Fifty five minutes was absurd.

With lines four deep and armpit to armpit at virtually every table there was not the type of opportunity for the serious "survey" of wines which I've been able to sample in the past. Two years ago I honestly believe that I tasted closed to 200 red wines in a four hour period. I was able to accomplish this because I swallowed as little wine as I could, spitting most out in relatively accessible buckets on most tables. Today was a different matter. For most wines I had to shove my arm between tightly wedged bodies offering a small glass, hoping that a few drops might fall into it. The idea that after swirling, sniffing and tasting that I would be able to spit this out was unthinkable. If I could barely snake my arm between strangers there was no way that my head was going to find an available bucket!

The result is that I swallowed. A lot. In fact by four, two hours into this I had a pretty good buzz, feeling thankful I had to walk the 15 blocks back to where I was able to find a parking space. (Of course walking to the convention center, fighting 20,000+ people at the MCI center for the ACC tournement I had other thoughts!)

Still, there were several wines worth reporting from the 100 or so that I managed to taste:

1. The wine of the show, for me, was Hardy's $90.00 1997 Shiraz which I was able to steal three different tastes of over the time I was there. (I should note they ran out around 3:00 and was told that tomorrow they only have a couple of bottles for sampling.) An outstanding Australian wine, one of several that I tasted.

2. The bargain of the show, for me, was the $9.00 Chilean, Vinedos de Canata Paso Hondo Reserva 2001. This baby was smooth and delicious and tasted exactly like a good $25 red wine. I was floored when the distributor told me it was "around $9.00. I was also floored when he told me that it was not available in the D. C. area yet but he expected I "could find it in the late spring."

3. Another excellent Chilean (about $20) was Errazuriz 2003 Max Reserva which I was told was available from stores like Calvert Woodley on special order.

4. Also in the $20 range was Stanley Brothers 2001 Warmblood Shiraz, an excellent effort from Barossa Valley. A name, "Warmblood," that I also found appropriate and endearing.

5. BV poured several different reds, the best of which was the 2001 Rutherford. This is a wine that the Wine Spectator has not granted its more liberal marks on, usually falling somewhere in the mid '80's. Yet this was, full and rounded, an excellent California cab that could have sold for more. Costco has this on its shelves for about $16.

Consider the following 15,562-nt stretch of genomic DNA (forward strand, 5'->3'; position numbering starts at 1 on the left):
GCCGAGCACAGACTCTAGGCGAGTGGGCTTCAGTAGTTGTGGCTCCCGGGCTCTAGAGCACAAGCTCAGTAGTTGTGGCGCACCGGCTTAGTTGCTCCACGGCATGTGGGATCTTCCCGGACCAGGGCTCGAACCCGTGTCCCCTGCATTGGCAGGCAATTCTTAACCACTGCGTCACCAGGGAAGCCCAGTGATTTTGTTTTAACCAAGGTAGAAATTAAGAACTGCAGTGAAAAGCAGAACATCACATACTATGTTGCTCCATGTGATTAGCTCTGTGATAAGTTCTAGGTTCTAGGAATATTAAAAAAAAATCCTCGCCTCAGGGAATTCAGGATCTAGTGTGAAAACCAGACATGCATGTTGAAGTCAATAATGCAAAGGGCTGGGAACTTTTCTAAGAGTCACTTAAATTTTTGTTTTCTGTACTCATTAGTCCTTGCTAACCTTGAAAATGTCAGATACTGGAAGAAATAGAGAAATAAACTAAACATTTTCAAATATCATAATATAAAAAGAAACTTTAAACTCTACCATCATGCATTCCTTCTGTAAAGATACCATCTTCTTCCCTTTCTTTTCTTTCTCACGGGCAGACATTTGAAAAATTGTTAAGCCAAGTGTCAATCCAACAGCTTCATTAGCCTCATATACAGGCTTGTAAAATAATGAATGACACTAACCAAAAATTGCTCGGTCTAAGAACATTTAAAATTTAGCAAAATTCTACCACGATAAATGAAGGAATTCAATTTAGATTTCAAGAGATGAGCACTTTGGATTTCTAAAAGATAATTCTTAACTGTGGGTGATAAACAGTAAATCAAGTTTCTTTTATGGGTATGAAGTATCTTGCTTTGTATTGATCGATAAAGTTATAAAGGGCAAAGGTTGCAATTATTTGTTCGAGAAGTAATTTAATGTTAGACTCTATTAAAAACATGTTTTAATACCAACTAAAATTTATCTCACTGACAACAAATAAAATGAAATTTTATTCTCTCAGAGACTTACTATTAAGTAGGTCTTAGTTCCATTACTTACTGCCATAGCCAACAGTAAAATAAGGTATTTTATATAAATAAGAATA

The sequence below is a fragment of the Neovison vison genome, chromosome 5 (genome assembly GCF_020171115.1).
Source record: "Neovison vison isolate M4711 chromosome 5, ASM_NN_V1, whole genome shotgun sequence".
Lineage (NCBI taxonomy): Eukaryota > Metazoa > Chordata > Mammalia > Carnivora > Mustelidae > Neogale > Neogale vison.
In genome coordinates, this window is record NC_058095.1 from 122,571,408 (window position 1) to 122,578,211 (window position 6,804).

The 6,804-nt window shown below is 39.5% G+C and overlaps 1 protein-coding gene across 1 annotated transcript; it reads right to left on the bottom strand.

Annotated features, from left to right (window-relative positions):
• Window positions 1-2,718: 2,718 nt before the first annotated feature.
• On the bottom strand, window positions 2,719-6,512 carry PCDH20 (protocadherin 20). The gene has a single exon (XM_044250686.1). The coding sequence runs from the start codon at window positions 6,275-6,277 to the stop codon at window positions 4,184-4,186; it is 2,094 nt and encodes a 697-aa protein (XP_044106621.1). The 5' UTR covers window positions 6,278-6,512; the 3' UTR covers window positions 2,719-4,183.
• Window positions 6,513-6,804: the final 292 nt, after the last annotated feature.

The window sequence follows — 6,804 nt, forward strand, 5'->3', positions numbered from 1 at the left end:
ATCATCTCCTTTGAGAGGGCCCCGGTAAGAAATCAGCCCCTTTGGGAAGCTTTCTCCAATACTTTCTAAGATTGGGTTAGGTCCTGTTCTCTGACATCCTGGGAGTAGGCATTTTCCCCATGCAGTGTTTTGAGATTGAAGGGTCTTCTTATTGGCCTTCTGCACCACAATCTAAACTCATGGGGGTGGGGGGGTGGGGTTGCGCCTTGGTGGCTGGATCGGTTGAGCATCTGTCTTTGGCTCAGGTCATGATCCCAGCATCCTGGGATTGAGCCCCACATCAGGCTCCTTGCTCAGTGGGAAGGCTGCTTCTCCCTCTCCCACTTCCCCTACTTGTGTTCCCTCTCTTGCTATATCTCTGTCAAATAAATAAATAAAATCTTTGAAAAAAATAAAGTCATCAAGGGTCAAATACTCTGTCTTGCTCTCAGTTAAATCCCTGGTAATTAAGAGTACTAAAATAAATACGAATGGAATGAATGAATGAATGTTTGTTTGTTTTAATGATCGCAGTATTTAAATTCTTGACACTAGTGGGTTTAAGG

Unlike past years where there was a sprinkling of better bottles around the various tables this year's show, for me, seemed to imply that most wineries and distributors left them at home. The $90 Australian from Hardy's noted above was a rare exception.

For what it's worth: Royal Oak peanuts ("Cajun" peanuts) were fantastic; there was also a company from Richmond (in the VA wine section) that had some of the best salsa I've ever had; the Wine Enthusiast once again had what they claimed was their lowest price of the year on a EuroCave ($2195 for the big one with a glass door and three sliding shelves). P & C art had some really interesting paintings (loved the "Sweet Indulgence" from Markus Pierson) and posters stretched on canvas along with seveal other booths featuring various fascinating wine artifacts and "thingys" to embellish one's love of wine as a theme.

And, at 4 when I stumbled out, I noted that many people seemed to have survived the tightly packed lines at the many tables, still sourcing enough wine for their own jovial warmth.

Overall, much more crowded and more amateurishly run for an event of this size, especially considering the horrendous waits to get into the Hall. This year, for the first time, it was so tightly packed that much of it was really not very enjoyable. Even after tasting close to one hundred different wines.